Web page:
Glancing at Moose Haas' 1986 Topps card (#759 in the set), one thing stands out: the baby-blue uni. Man, those uniforms were ugly, but especially accented in the complimentary bright yellow. Whoever thought up the idea of baby-blue uniforms should be locked in a closet for the next six months and forced to watch nothing but Miami Vice reruns. (Or possibly the Jamie Foxx-Colin Farrell remake that's due to hit this summer.) Even though I identify the baby-blue unis with the '80s, they got their start in the '60s. A quick search turns up the 1964 White Sox as the first team to adopt the blues. Possibly they felt pressure to keep up with trendy cellar-dwellers, the Kansas City A's, who went from this look in 1962 to this look in 1963. No other team dared to don the blue until the expansion Seattle Pilots took on the challenge in 1969. Oddly enough, that year the White Sox tossed out their blue unis and reverted to a more traditional light grey road jersey. Meanwhile, the other expansion team, the Montreal Expos, also went baby blue in '69. And much like the Pilots, they finished dead last in their division. Matter of fact, the two teams combined to finish 81 games out of first place that year. (Montreal kept the blue unis the following year, though, as did the Pilots franchise, which packed their bags for Milwaukee after drawing just 678,000 fans on the season. Montreal fared a bit better, drawing over 500,000 more peeps to the park. Oh, the days when the Expos actually had fans!)
Anyway, in the '70s baseball enjoyed a color explosion, as if the rainbow suddenly decided to barf up its contents on the proud men of baseball. The Orioles went to a sort of dull pumpkin orange, the White Sox reverted back to their blues after two horrible seasons without them, the A's remained bold in their yellow unis with green sleeves, the Padres began a downhill stint in brown and yellow, the Phillies took a cue from the White Sox and went blue and red on the road (and pinstriped at home), the Indians and Braves began exploring with the colored jerseys on white slacks look, the Astros dropped acid, the Pirates said "fuck you, we can one-up that", and on and on. By 1979, you were out of step if you didn't have some sort of colorful ensemble, and baby blue was the summer fashion as no less than 10 teams adopted the color for their road unis. Even my beloved Cardinals flirted with disaster.
But enough about unis. I could write an entire post on the topic. Actually, I'll do that down the road, posting my Top 10 Favorite Unis of All Time. But for now, back to Mr. Moose Haas, who of course I loved simply for his fucked up name. He was born Bryan Edmund Haas, which is far more bland, and since he was going to be wearing a baby-blue uni, I'm glad he adopted a nickname with a bit more pizazz. Haas -- one of six Haases in the history of the game -- was drafted by Milwaukee in the second round of the '74 draft, and was already in the majors two seasons later at the age of 20. By 21, he had earned a spot in the rotation as a pin-point finesse pitcher, going 10-12 with an above-league average 4.33 ERA. If only the Brewers knew it then: his rookie campaign would pretty much represent his entire career. Moose was a slightly below average, .500 pitcher. He peaked at age 24 in 1980 with a 16-15 record, 252 innings pitched, a 3.10 ERA, and 146 strikeouts (all career highs). In '82, when the Brew Crew lost in the World Series to my Cardinals, Haas benefited from a league-best offense that featured five hitters with 23-plus homers (Ted Simmons, Robin Yount, Ben Oglivie, Cecil Cooper, and Gorman Thomas) -- hence the nickname "Harvey's Wallbangers". Moose went 11-8 that season with a robust 4.47 ERA, but the staff was anchored by another of my favorites, Pete Vuckovich, who went 18-6. (Fucked up side note: the Brewers five starters averaged just 3.9 strikeouts per nine innings that season, a ridiculously low rate for a modern pitching rotation.) In the World Series, Haas coughed up 5 runs in Game 4 to give the Cardinals a commanding lead, but the St. Louis pen surrendered 6 runs in the sixth to give away the game. In Game 7, Haas entered in the sixth in the middle of a Cardinals rally, replacing lefty Bob McClure. Whitey the Rat forced the move by pinch hitting for lefty Dane Iorg with righty David Green. With Keith Hernandez at third base and two outs, Brewers manager Harvey Kuenn went to the righthanded Haas, and the chess match was on. Herzog pinch hit yet again, this time switching back to a lefty in Steve Braun. The winner of the match: Haas and the Brewers. Braun grounded out. But Kuenn made the mistake of sticking with Haas with his team down 4-3. After pitching a scoreless frame in the seventh, Moose gave up a leadoff double to Lonnie Smith in the eight, and Smith later scored after Haas left the game. The Cardinals held on to win 6-3, and the World Series title was theirs.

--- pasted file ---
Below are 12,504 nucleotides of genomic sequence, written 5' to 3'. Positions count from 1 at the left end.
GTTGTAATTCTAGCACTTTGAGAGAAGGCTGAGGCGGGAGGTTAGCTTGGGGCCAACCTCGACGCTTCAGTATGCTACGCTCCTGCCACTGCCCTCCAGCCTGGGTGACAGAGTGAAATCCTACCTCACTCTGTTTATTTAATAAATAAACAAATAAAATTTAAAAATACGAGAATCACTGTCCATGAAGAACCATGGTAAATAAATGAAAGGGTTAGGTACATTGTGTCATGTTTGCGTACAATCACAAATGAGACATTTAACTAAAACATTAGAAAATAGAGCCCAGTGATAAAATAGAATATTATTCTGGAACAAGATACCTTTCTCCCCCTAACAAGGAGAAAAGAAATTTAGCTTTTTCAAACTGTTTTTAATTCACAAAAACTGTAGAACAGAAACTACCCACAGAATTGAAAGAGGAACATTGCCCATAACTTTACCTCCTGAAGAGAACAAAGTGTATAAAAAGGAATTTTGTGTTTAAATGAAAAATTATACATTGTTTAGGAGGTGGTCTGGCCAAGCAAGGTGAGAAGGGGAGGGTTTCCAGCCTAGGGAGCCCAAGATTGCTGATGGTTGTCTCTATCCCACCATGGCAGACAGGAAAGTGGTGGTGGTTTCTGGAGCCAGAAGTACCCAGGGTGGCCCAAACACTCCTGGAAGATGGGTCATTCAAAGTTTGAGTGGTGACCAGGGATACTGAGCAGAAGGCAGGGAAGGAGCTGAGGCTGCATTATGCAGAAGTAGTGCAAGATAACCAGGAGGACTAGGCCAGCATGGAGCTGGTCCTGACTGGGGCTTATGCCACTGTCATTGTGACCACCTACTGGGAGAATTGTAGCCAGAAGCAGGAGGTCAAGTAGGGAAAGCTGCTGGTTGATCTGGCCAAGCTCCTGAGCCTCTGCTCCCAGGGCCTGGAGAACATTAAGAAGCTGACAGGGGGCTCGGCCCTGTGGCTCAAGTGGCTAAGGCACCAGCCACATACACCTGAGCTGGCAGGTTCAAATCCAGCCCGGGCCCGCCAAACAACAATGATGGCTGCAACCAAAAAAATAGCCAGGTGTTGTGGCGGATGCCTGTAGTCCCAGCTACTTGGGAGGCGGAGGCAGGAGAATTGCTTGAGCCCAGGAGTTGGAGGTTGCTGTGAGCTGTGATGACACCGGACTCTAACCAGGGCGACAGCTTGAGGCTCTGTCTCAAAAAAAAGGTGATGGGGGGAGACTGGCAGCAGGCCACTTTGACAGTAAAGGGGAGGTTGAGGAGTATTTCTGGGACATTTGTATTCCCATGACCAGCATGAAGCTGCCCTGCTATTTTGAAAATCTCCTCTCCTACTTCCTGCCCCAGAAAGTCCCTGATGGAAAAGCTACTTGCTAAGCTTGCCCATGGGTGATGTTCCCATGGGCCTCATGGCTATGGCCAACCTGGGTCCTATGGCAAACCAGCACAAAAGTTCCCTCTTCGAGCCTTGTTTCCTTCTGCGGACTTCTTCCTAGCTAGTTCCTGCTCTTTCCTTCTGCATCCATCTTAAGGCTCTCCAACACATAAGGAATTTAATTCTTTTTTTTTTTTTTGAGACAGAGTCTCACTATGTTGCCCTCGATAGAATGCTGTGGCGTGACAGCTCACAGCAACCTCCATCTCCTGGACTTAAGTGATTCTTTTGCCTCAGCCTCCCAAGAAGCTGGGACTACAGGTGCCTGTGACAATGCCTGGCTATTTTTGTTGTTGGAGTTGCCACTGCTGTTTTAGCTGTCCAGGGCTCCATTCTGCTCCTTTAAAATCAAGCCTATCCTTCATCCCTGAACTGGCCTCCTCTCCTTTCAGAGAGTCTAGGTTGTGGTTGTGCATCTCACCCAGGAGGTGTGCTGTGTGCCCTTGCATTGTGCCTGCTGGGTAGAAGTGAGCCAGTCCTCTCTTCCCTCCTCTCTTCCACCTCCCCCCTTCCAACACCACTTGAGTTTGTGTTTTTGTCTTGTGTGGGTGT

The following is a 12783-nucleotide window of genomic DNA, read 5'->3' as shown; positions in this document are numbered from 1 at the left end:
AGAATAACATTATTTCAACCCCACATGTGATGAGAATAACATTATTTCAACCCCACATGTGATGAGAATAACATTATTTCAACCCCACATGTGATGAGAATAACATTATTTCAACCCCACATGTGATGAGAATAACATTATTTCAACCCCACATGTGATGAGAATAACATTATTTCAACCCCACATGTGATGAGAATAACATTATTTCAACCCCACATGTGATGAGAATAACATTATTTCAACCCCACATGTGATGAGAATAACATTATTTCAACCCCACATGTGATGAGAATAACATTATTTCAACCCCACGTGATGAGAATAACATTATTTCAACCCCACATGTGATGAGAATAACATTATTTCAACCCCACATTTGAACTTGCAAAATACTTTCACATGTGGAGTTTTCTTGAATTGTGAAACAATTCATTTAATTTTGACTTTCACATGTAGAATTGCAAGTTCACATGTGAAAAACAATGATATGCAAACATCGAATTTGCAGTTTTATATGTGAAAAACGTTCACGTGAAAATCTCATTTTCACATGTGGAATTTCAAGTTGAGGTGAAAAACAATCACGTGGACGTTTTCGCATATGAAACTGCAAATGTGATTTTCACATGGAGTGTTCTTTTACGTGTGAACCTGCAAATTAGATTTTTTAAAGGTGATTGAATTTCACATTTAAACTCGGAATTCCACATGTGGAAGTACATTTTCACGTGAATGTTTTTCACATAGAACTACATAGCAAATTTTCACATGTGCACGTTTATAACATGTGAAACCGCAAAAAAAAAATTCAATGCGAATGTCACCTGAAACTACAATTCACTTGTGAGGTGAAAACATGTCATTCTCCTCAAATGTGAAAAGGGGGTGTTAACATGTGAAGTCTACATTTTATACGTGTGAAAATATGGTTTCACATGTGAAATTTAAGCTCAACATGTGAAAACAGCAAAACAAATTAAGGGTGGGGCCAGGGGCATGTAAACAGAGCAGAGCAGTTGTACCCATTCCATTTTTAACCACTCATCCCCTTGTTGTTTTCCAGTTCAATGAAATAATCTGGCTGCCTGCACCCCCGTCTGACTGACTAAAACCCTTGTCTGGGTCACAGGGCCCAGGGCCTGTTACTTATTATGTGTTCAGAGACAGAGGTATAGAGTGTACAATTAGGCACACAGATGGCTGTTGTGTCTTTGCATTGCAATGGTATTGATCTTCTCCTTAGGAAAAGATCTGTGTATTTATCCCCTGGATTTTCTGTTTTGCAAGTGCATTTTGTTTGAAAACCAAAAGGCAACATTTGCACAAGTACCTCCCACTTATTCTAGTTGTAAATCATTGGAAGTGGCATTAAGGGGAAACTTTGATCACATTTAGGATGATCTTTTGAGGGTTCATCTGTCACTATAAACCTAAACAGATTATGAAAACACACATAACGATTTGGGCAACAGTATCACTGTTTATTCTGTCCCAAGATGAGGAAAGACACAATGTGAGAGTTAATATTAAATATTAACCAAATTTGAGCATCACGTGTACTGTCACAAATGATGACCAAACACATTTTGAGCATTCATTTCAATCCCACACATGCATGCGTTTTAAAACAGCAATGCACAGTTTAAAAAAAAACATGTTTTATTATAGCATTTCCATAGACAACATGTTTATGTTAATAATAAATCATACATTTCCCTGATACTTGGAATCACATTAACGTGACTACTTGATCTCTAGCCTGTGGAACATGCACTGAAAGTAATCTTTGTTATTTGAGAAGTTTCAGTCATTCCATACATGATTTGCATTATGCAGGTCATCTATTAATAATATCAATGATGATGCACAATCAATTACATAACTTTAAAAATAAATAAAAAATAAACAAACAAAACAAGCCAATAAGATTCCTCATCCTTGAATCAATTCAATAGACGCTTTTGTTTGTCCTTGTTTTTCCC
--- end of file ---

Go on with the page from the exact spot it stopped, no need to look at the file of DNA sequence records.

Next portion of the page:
Moose was traded to the A's for prospects in 1986 after nine full seasons of service with the Brewers, and retired after the 1987 season with 100 career wins and a shot arm. His claim to fame? He went three consecutive starts in 1987 without striking out a batter, an Oakland record that stood until Joe Blanton did the same in 2005. It's not as bad as it sounds, however, as Haas only pitched 11.1 innings over those three starts. (Blanton's three starts lasted just 7.2 innings.)
And that, folks, is Moose Haas in a nutshell.